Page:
Padron 2000 & the Flor de Oliva review, Thrifty Cigar Picks in Lean Times

Padron 2000 & the Flor de Oliva

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Thrifty Cigar Picks in Lean Times

Gas is $4 a gallon, the real estate market is in the toilet and the stocks in my 401K are free falling. Let’s face it, this economy is driving us all to reconsider the little luxuries we have been able to enjoy over the many good years we had. These economic times are helping drive banks to their knees and the venerable Starbucks Coffee empire to announce the closing of 600 stores, as even caffeine-addicted patrons question the need of a $3 to $5 liquid fix (coffee treat).

Cigars are not immune to the trend. In fact, I have had some recent inquiries about “value” cigars – that is, a consistent, decent-flavored cigar offered at a cheap price. Independent of the economy, I have always prided myself on finding good cigars at $5 or less, and I certainly have a list of cigars in this range that I consider very good cigars. However, finding a decent cigar for $5 is getting a lot harder, as the vast majority of cigars are imports and the weak dollar is driving the price of imported goods a little higher. Couple this with increasing taxes on tobacco in many states, and even cheaper cigars are getting more expensive. This particular economic reality really hits home.

Given all of this, I thought it was time to revisit the list and challenge myself to come up with a couple of recommendations. These are smokes that you should be able to purchase, in the $3 to $4 range, in most brick and mortar cigar retail shops today. Thus, I lend a little support to the Bullz-Eye faithful who now and then light up a cigar. Note: I am purposely staying away from private label brands, as these are simply too regional and, quite honestly, tend to be of lesser quality anyway, though I do acknowledge some exceptions.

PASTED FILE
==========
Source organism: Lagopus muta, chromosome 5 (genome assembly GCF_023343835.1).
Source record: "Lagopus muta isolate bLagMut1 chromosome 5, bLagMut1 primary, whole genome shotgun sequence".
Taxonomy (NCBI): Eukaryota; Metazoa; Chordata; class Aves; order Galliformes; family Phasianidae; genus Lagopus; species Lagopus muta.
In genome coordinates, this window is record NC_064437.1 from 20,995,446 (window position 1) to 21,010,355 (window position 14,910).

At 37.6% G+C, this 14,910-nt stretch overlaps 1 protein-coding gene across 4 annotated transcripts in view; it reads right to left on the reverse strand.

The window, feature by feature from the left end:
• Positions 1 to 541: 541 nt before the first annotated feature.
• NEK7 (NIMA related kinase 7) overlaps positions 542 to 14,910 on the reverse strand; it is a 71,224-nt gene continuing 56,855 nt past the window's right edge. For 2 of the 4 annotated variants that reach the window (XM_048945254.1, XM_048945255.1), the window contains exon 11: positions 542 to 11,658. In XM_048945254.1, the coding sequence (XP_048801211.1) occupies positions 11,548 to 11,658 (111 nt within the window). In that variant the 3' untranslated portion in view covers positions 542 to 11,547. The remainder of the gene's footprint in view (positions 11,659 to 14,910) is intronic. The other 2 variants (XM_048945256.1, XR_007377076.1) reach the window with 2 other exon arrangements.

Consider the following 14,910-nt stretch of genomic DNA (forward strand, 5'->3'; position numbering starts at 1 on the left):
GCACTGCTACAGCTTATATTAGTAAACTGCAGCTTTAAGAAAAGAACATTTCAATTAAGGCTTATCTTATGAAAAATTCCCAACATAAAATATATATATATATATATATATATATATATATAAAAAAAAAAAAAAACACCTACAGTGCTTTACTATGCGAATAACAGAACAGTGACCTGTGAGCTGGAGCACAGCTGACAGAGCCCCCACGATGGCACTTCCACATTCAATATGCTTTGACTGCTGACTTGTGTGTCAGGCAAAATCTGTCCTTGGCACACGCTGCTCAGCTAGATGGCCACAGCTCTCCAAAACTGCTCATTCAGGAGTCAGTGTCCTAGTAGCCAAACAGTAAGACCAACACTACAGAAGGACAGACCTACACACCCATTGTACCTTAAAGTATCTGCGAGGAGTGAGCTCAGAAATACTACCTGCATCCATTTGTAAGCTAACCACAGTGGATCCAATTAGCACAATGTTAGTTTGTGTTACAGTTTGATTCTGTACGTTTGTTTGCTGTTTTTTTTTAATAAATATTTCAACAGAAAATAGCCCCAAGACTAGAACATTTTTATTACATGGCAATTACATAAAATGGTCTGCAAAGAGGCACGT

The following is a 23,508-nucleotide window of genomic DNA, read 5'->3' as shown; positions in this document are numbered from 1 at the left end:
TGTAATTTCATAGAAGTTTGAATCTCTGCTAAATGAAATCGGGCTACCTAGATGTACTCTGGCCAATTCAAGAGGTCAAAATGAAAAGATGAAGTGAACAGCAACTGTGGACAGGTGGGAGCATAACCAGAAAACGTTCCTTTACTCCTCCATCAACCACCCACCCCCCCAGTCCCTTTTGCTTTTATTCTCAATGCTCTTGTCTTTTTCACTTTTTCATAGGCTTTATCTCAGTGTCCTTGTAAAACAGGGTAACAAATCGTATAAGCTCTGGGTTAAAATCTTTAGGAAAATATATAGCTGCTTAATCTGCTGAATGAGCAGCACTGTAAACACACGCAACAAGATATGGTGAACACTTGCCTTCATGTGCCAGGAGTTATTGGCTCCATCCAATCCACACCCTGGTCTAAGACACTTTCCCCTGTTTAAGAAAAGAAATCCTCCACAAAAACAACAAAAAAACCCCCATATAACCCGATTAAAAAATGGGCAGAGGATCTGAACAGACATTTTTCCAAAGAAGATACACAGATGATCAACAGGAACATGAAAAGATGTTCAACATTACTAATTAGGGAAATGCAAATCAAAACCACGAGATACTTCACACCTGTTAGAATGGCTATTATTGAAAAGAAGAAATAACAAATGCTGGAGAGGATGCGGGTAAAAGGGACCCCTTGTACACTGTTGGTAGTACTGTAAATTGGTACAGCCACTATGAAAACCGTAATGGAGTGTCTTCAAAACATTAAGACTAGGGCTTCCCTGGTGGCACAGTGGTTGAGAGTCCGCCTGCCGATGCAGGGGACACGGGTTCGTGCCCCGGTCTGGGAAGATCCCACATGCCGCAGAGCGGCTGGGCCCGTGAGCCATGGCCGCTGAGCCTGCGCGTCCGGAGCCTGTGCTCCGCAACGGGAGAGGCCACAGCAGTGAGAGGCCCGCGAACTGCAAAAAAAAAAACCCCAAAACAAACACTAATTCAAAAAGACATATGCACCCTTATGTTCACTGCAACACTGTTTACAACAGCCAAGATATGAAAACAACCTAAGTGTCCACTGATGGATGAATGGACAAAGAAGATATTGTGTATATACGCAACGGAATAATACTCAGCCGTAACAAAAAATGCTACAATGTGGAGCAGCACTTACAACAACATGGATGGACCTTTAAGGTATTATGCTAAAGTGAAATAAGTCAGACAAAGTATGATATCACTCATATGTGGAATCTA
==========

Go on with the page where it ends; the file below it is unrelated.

My picks: Padron 2000 and the Flor de Oliva, both available in Maduro or Natural wrappers. I prefer the Maduro in both.

The Padron 2000 will cost 60 cents to a dollar more than the Flor de Oliva, but you should not ever pay more than $4.75 at the top end. I picked up a couple in Texas for $3.60 each. The Padron 2000 is a more complex cigar with a medium to full flavor profile and is available in one size, robusto (5X50). It utilizes tobacco only from Nicaragua, making this a puro cigar (as in “pure” – all tobaccos from one country). Don’t be fooled by its look, which is somewhat plain including its thin plain brown band. In this case, it truly is an ugly duckling. It is one of my all time favorite cigars, independent of price. But factor in the cost and it is my favorite. On a scale of one to 10, the Padron 2000 consistently lands a 9.0.

The Flor de Oliva robusto, (5X50), was purchased in the same Texas store for $3 even. It blends Dominican and Nicaraguan tobacco to create the cheapest good cigar you will find. Independent of its cheap red, white and blue band, its appearance is one of a well-constructed cigar, even more so than the Padron. It is medium bodied, providing a rich and creamy smoke. A consistent 8.9 rating makes it a steal.

Keep the comments and recommendations coming – email:

Cigar Quote

In keeping with the theme,

"What this country needs is a really good five cent cigar."
Thomas R. Marshall, U.S. Vice President, under Woodrow Wilson.

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